General info

How Much Should I Save Before Getting A Dog?

Owning a dog costs a lot of money, but not everyone thinks and plans ahead. You should always have set some money aside for your pet’s emergencies and other unexpected expenses.

Aside from the usual expenses that come with getting a dog, you should save a minimum of $2,000 beforehand.

Owning a dog is a big responsibility, not only do you need money for taking care of their basic needs like food, vaccinations, licensing fee in your area, pet insurance, care tools (clippers, brushes, toothbrushes) and toys.

Getting a dog is exciting, but not many people think about *all* the expenses, not just your basic day-to-day. Obviously, you can’t prepare for every emergency that can crop up for your dog, but having some sort of plan ready beforehand is always the best choice.

How Much Should I Save Before Getting A Dog?

Often times I see pet owners asking for help in vet advice groups and forums because they can’t afford a trip to the vet or a treatment. Having a “financial cushion” for unexpected situations and emergencies will definitely ease some of the anxiety.

Of course, there are a lot of reasons out of your control that can affect your ability to afford a vet. This is why it’s important to get pet insurance or have some sort of savings account.

Do I Need To Get Pet Insurance?

Well, technically you don’t need to get a pet insurance. Is it a good idea? Yes, one hundred percent. You should get your pup an insurance as soon as you bring them home.

As I mentioned above, you never know what can happen. There are a lot of pet insurance companies, and you have work cut out for you trying to shop around, reading all the fine print and understand all the terms and conditions.

The most common pet insurance companies in the US are the following:

  • Nationwide
  • Trupanion
  • ASPCA Pet Health Insurance
  • Embrace Pet Insurance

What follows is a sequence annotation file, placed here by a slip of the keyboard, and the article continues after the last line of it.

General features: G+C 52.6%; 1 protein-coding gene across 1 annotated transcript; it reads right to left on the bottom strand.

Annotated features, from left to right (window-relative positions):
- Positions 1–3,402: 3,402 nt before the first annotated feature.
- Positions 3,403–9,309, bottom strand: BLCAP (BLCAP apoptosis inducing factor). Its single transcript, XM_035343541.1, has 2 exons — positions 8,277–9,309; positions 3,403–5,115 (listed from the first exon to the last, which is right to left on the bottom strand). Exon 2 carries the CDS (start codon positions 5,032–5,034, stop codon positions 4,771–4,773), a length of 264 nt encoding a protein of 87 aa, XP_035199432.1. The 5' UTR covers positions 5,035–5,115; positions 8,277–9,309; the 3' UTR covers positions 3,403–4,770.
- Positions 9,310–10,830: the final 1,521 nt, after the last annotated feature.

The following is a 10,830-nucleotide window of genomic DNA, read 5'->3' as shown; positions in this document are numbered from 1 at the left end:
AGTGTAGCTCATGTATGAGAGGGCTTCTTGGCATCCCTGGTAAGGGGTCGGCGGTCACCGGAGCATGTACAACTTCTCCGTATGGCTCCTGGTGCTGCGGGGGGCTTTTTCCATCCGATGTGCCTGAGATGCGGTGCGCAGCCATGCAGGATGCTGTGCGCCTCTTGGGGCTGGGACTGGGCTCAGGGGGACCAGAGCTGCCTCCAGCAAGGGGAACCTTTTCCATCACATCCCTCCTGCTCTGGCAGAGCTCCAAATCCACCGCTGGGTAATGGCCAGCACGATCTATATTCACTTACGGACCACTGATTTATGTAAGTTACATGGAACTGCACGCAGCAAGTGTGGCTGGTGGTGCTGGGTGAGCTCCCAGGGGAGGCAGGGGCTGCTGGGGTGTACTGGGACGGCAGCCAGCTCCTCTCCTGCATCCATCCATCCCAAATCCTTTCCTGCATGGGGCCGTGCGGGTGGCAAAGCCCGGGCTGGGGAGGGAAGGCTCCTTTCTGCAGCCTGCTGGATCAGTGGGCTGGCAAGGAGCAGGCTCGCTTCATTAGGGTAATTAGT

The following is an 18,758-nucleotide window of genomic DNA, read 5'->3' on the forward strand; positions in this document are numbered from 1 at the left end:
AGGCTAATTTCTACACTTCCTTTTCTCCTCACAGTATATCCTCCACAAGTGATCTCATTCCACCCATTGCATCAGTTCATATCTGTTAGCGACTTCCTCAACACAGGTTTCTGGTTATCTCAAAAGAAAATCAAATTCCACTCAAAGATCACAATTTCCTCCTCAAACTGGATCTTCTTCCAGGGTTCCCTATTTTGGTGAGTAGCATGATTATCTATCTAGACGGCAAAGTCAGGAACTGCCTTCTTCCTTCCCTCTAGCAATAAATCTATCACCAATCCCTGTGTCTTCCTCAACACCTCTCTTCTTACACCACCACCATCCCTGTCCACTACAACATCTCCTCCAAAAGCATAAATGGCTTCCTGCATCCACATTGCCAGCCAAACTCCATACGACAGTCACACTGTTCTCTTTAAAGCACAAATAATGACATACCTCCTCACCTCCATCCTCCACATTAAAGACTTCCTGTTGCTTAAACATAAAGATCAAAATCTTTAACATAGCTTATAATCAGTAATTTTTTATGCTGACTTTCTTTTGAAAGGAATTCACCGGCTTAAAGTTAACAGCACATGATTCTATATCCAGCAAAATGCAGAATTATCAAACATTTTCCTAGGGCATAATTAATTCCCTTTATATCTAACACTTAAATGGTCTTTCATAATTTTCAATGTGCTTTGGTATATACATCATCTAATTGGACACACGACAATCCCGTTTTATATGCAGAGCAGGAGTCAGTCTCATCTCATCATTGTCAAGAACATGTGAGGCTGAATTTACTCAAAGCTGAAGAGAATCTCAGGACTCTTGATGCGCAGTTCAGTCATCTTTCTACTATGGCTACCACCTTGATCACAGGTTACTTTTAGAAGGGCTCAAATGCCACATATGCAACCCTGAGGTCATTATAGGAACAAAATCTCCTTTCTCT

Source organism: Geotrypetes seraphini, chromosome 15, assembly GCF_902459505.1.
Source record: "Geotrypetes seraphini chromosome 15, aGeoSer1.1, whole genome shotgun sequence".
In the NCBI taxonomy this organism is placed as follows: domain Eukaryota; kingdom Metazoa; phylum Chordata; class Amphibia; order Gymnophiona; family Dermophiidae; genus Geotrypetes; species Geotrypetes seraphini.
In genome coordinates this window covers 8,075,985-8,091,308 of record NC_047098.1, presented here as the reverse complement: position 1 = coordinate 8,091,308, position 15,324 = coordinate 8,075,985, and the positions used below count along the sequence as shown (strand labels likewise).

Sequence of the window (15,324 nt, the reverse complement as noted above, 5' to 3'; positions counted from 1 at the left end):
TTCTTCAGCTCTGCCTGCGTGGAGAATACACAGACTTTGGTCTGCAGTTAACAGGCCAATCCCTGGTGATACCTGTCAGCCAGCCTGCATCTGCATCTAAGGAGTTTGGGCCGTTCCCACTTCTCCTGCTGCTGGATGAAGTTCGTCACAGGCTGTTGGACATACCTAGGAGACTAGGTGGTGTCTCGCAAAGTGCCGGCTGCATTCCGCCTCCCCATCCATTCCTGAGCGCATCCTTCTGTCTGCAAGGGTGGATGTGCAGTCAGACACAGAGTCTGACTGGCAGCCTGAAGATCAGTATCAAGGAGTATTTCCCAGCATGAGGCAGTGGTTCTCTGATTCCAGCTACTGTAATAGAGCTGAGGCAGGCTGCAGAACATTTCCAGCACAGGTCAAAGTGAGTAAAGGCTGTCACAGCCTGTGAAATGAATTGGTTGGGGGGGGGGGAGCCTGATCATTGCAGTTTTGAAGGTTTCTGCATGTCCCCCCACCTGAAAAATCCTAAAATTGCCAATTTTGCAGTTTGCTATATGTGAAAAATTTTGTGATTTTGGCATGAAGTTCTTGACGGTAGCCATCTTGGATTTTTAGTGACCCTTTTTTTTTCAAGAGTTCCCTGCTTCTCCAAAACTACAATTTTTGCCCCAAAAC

• Pets Best
  • Healthy Paws
  • Pet First
  • Pet Plan
  • and many more

What to Look Out for in Pet Insurance

It can be quite overwhelming to sift through all the companies. Here are some things you should look out for:

  • Coverage – see how much a company will cover for your dog. Most companies have different plans for different purposes – some cover only wellness (dental cleaning, vaccinations, etc.), while some may just cover injuries and illnesses.
  • Exclusions – Depending on the company, some policies may not cover dogs with pre-existing conditions, or breed-specific issues. Make sure to read the fine print, so you don’t get surprised later.
  • Co-pays + deductibles
  • Payment – see how fast an insurance claim is usually processed and what type of payment (either % of the bill or flat price for an injury/illness)
  • Customer service
  • Reviews – Reviews of past and current clients of the pet insurance company is one of the best ways to check whether the company is a good fit for you. No two dogs have the same exact issues, but you can see from reviews how the company dealt with similar claims.

You should definitely compare these (and more) pet insurance companies to find the best one for you and your dog.


How Much Are Vet Costs?

The cost of vet procedures varies greatly and depends on the country, the state, the city, and even a district or jurisdiction, and of course, the type of procedure.

I’ve done some research when it comes to the vets in the US, and I can give you rough estimates.

Bear in mind, these may vary depending on your location, the size, and breed of your dog, among other factors. Always consult the price with your vet and be upfront about what you can afford.

Vet ProcedurePrice Range
Spay/neuter$50 – $700
Dental cleaning§200 – §1,000
Dental extractions$300 – $3,000
Mass removal$100 – $1,000
Tumor removal$500 – $5,000
Gastropexy$1,500 – $3,000
Ligament repair$1,500 – $5,000
The cost estimates of some vet medical procedures

Don’t forget that most of these vet procedures don’t include diagnostic tests such as blood work, urine tests, x-rays, and others. Those types of diagnostic tests range from hundreds of dollars to a couple of thousands.

If your dog is scheduled for surgery, anesthesia is also a factor which will affect the vet cost.

How Do I Keep The Vet Fees At a Minimum?

Don’t get a dog with known health problems and with low risk health problems. For example, dogs with short snout (brachycephalics), like pugs or bulldogs, struggle to breathe and as such have many associated health issues.